For the Japanese example was widely understood and documented by Asian intellectuals of the time, from the Middle East to India to China, as successfully challenging Western imperialism on its own terms, as ‘the one that got away’. Both Europeans and Asians were highly conscious of Japan’s example, fearing and welcoming respectively the notion that Japan might indeed lead the way into the future for Asians out from the grasps of their colonial clutches. The fact that Japan had merely imitated – and in many senses bettered – its European rivals is something which Japanese nationalists bitterly contest to this day, and was the basis of a famous dissenting opinion by Indian judge Radhabinod Pal in the post-war Tokyo Trials. Upon my visit to the Yasakuni Shrine in Tokyo earlier this year (with the solidarity and bemusement of my friend Noemi), I encountered a statue dedicated to Pal which commemorated his refusal to accept a ‘victor’s justice’ and the Western desire to humiliate and exact revenge on Japan. Those who are more interested in Pal can watch the Netflix series ‘Tokyo Trial’, where he is played exceptionally by Irrfan Khan.
There is also the historical fact that Japan’s aggressive foreign policy in the Pacific destroyed the material basis for European imperialism and enabled the rapid decolonisation of the area. Its removal of European governments in the region, accompanied with potent ‘Asia for the Asians’ propaganda, undermined the capacity for Western European nations to maintain hegemony in the region, which was being increasingly ceded to Japan and later, the US. So Japan’s rapid industrialisation is firmly linked with its ability to dictate both national and even regional autonomy, something which did not go unnoticed.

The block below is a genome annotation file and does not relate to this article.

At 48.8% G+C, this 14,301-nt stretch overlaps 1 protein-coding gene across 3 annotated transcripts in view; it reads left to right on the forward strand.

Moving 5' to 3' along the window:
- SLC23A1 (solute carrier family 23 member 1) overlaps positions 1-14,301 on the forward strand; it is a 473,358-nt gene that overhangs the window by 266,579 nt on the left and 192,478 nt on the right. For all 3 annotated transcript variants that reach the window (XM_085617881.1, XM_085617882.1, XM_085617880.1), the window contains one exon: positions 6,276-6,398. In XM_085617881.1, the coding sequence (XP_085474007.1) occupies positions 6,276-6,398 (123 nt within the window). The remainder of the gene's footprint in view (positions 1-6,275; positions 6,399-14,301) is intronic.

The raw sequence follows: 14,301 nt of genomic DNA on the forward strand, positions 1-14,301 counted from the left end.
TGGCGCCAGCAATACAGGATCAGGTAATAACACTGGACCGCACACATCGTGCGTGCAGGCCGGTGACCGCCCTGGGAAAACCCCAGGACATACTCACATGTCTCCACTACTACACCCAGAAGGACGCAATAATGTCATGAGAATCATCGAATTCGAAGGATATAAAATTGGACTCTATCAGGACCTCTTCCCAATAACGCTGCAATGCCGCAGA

The fact that Japan was able to do this where other countries such as Egypt, Turkey and China had failed is likely down to the fact that Japan was geographically separated from Europe and the US, and had developed a strong unitary state which was capable of administering the bureaucratic and social changes required to rapidly industrialise. Why Japan wasn’t colonised is fairly easy to grasp when one looks at the routes that Europeans had to take to reach it – all the way around the west coast of Africa, beneath South Africa, before making it all the way up through Indonesia to the eventual destination of Nagasaki. Having been lucky enough to visit this famous trading city on a recent trip to Japan, I saw with my own eyes the limited quarters and freedoms that the predominantly Dutch traders had at the artificial island port of Dejima. Japan was able to process the rise of the West on its own terms, with the limited adoption of modern scientific techniques moderated by the continuity of traditional forms of authority. This was a calculation which had paid off by strengthening the national governance of Japan, such that when push came to shove and the US’s Commodore Perry demanded Japan open up to foreign trade in 1853, Japan was in a position to pursue a more effective national strengthening mission than any other Asian nation had been able to in the last two centuries.